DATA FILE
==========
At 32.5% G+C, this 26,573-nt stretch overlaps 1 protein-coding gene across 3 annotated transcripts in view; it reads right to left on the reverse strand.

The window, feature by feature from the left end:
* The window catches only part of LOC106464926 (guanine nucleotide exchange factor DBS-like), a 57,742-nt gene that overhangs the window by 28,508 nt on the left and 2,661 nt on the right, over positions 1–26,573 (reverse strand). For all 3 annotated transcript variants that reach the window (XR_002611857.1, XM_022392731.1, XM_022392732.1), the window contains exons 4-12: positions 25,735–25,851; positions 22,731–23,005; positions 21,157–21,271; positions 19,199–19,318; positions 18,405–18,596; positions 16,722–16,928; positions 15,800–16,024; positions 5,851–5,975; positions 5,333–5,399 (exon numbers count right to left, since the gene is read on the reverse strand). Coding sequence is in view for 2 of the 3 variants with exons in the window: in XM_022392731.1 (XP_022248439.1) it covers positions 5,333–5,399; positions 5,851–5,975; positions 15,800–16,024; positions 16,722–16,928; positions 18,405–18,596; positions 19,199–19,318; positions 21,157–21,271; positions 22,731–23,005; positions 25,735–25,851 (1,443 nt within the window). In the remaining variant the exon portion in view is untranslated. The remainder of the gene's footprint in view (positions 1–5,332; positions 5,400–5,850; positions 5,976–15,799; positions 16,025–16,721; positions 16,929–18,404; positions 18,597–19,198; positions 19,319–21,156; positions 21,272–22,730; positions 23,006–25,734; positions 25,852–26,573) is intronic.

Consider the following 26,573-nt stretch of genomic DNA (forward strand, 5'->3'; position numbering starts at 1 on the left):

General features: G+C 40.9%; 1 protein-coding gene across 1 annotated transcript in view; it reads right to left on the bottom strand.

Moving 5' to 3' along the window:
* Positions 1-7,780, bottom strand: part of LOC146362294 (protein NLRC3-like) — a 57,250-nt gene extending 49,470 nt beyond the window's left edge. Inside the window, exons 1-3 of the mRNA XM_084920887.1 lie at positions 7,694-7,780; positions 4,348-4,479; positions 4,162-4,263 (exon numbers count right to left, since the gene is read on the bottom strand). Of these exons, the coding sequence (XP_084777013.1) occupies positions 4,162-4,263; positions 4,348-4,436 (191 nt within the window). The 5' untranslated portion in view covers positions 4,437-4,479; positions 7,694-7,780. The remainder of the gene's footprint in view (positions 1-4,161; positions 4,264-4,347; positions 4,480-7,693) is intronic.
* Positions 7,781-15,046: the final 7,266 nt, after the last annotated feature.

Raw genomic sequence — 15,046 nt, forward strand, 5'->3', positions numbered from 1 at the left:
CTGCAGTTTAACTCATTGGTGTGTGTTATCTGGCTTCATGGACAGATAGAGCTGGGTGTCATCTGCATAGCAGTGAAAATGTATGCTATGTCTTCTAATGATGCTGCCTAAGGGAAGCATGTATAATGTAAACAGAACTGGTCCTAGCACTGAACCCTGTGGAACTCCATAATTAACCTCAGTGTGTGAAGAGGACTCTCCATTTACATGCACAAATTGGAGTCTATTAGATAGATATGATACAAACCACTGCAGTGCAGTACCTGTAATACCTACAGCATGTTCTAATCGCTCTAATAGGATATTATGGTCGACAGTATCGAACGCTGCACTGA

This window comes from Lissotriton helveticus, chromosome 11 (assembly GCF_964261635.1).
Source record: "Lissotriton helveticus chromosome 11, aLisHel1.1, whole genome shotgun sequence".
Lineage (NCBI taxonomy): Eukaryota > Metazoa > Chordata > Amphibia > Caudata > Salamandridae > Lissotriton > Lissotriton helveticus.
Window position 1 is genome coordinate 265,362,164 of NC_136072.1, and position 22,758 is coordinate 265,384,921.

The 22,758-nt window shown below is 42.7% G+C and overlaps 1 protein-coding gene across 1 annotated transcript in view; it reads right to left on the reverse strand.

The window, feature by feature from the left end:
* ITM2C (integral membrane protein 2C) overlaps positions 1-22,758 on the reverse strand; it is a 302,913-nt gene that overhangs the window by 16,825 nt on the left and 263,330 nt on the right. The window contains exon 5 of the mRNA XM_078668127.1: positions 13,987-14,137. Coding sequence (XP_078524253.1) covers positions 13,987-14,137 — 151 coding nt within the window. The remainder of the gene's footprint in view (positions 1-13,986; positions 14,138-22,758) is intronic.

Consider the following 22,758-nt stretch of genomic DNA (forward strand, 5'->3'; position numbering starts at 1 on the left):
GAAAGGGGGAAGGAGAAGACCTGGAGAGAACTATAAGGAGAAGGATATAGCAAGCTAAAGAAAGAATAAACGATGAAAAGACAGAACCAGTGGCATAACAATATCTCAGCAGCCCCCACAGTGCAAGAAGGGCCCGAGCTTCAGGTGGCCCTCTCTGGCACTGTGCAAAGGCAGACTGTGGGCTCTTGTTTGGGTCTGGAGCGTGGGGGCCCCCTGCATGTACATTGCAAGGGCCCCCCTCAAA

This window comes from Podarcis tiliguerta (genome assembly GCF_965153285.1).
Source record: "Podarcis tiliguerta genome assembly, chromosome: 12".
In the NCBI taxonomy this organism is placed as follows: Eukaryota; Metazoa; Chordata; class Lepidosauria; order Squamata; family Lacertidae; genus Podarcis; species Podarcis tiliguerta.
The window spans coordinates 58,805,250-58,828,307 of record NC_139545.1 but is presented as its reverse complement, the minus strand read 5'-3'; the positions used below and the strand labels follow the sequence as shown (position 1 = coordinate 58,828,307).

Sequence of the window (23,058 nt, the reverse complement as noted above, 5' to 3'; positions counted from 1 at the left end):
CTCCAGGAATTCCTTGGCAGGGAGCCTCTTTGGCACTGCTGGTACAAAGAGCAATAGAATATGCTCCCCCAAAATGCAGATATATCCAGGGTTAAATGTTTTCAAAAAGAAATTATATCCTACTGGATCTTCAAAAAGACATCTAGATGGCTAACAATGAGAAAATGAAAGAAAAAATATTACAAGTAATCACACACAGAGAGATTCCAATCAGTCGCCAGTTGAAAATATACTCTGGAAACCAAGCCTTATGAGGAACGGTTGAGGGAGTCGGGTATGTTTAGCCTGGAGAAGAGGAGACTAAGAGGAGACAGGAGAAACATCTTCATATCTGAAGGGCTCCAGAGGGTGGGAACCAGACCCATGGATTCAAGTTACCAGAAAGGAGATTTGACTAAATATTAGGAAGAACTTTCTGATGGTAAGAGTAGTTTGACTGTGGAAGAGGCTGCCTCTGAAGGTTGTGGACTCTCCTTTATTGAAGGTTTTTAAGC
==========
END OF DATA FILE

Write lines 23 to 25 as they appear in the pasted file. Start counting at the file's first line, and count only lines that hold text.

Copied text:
The window spans coordinates 58,805,250-58,828,307 of record NC_139545.1 but is presented as its reverse complement, the minus strand read 5'-3'; the positions used below and the strand labels follow the sequence as shown (position 1 = coordinate 58,828,307).

Sequence of the window (23,058 nt, the reverse complement as noted above, 5' to 3'; positions counted from 1 at the left end):
CTCCAGGAATTCCTTGGCAGGGAGCCTCTTTGGCACTGCTGGTACAAAGAGCAATAGAATATGCTCCCCCAAAATGCAGATATATCCAGGGTTAAATGTTTTCAAAAAGAAATTATATCCTACTGGATCTTCAAAAAGACATCTAGATGGCTAACAATGAGAAAATGAAAGAAAAAATATTACAAGTAATCACACACAGAGAGATTCCAATCAGTCGCCAGTTGAAAATATACTCTGGAAACCAAGCCTTATGAGGAACGGTTGAGGGAGTCGGGTATGTTTAGCCTGGAGAAGAGGAGACTAAGAGGAGACAGGAGAAACATCTTCATATCTGAAGGGCTCCAGAGGGTGGGAACCAGACCCATGGATTCAAGTTACCAGAAAGGAGATTTGACTAAATATTAGGAAGAACTTTCTGATGGTAAGAGTAGTTTGACTGTGGAAGAGGCTGCCTCTGAAGGTTGTGGACTCTCCTTTATTGAAGGTTTTTAAGC